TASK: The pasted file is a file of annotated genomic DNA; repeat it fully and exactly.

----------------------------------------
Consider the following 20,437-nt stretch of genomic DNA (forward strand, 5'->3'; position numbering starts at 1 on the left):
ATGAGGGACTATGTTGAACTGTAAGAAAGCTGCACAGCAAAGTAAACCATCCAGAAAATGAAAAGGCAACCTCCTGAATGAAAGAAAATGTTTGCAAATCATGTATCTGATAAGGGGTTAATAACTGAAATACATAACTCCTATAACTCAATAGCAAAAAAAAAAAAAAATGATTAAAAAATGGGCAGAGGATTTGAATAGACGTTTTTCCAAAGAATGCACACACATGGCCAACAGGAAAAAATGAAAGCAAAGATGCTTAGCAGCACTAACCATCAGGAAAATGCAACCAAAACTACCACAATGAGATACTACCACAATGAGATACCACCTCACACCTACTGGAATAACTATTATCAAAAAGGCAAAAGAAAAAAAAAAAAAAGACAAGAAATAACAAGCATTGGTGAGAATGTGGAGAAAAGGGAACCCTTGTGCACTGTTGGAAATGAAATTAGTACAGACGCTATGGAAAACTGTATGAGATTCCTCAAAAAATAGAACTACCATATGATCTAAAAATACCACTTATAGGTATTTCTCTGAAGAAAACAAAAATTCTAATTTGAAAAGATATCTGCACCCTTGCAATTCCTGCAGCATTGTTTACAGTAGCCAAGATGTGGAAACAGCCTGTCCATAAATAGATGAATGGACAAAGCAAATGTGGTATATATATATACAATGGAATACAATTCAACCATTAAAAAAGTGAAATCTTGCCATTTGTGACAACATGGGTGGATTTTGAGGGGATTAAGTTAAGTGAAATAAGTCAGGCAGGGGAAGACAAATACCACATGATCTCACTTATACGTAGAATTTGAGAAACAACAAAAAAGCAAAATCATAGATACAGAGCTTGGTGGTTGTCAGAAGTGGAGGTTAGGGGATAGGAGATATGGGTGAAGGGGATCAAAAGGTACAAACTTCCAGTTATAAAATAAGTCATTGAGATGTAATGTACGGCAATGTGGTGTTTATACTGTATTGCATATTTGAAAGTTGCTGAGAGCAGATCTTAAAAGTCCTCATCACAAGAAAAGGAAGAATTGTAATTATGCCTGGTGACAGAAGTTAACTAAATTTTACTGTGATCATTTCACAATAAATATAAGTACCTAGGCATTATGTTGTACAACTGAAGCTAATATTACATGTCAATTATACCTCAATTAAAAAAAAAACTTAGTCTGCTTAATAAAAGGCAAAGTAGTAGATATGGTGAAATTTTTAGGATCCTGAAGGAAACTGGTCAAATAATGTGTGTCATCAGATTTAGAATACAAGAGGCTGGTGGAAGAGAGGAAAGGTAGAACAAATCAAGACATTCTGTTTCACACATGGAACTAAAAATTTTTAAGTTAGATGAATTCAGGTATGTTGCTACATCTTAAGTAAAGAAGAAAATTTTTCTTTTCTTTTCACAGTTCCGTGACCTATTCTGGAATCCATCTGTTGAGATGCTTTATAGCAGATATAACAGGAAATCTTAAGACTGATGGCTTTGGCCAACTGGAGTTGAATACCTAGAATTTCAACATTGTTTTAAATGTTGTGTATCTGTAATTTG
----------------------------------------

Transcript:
Consider the following 20,437-nt stretch of genomic DNA (forward strand, 5'->3'; position numbering starts at 1 on the left):
ATGAGGGACTATGTTGAACTGTAAGAAAGCTGCACAGCAAAGTAAACCATCCAGAAAATGAAAAGGCAACCTCCTGAATGAAAGAAAATGTTTGCAAATCATGTATCTGATAAGGGGTTAATAACTGAAATACATAACTCCTATAACTCAATAGCAAAAAAAAAAAAAAATGATTAAAAAATGGGCAGAGGATTTGAATAGACGTTTTTCCAAAGAATGCACACACATGGCCAACAGGAAAAAATGAAAGCAAAGATGCTTAGCAGCACTAACCATCAGGAAAATGCAACCAAAACTACCACAATGAGATACTACCACAATGAGATACCACCTCACACCTACTGGAATAACTATTATCAAAAAGGCAAAAGAAAAAAAAAAAAAAGACAAGAAATAACAAGCATTGGTGAGAATGTGGAGAAAAGGGAACCCTTGTGCACTGTTGGAAATGAAATTAGTACAGACGCTATGGAAAACTGTATGAGATTCCTCAAAAAATAGAACTACCATATGATCTAAAAATACCACTTATAGGTATTTCTCTGAAGAAAACAAAAATTCTAATTTGAAAAGATATCTGCACCCTTGCAATTCCTGCAGCATTGTTTACAGTAGCCAAGATGTGGAAACAGCCTGTCCATAAATAGATGAATGGACAAAGCAAATGTGGTATATATATATACAATGGAATACAATTCAACCATTAAAAAAGTGAAATCTTGCCATTTGTGACAACATGGGTGGATTTTGAGGGGATTAAGTTAAGTGAAATAAGTCAGGCAGGGGAAGACAAATACCACATGATCTCACTTATACGTAGAATTTGAGAAACAACAAAAAAGCAAAATCATAGATACAGAGCTTGGTGGTTGTCAGAAGTGGAGGTTAGGGGATAGGAGATATGGGTGAAGGGGATCAAAAGGTACAAACTTCCAGTTATAAAATAAGTCATTGAGATGTAATGTACGGCAATGTGGTGTTTATACTGTATTGCATATTTGAAAGTTGCTGAGAGCAGATCTTAAAAGTCCTCATCACAAGAAAAGGAAGAATTGTAATTATGCCTGGTGACAGAAGTTAACTAAATTTTACTGTGATCATTTCACAATAAATATAAGTACCTAGGCATTATGTTGTACAACTGAAGCTAATATTACATGTCAATTATACCTCAATTAAAAAAAAAACTTAGTCTGCTTAATAAAAGGCAAAGTAGTAGATATGGTGAAATTTTTAGGATCCTGAAGGAAACTGGTCAAATAATGTGTGTCATCAGATTTAGAATACAAGAGGCTGGTGGAAGAGAGGAAAGGTAGAACAAATCAAGACATTCTGTTTCACACATGGAACTAAAAATTTTTAAGTTAGATGAATTCAGGTATGTTGCTACATCTTAAGTAAAGAAGAAAATTTTTCTTTTCTTTTCACAGTTCCGTGACCTATTCTGGAATCCATCTGTTGAGATGCTTTATAGCAGATATAACAGGAAATCTTAAGACTGATGGCTTTGGCCAACTGGAGTTGAATACCTAGAATTTCAACATTGTTTTAAATGTTGTGTATCTGTAATTTG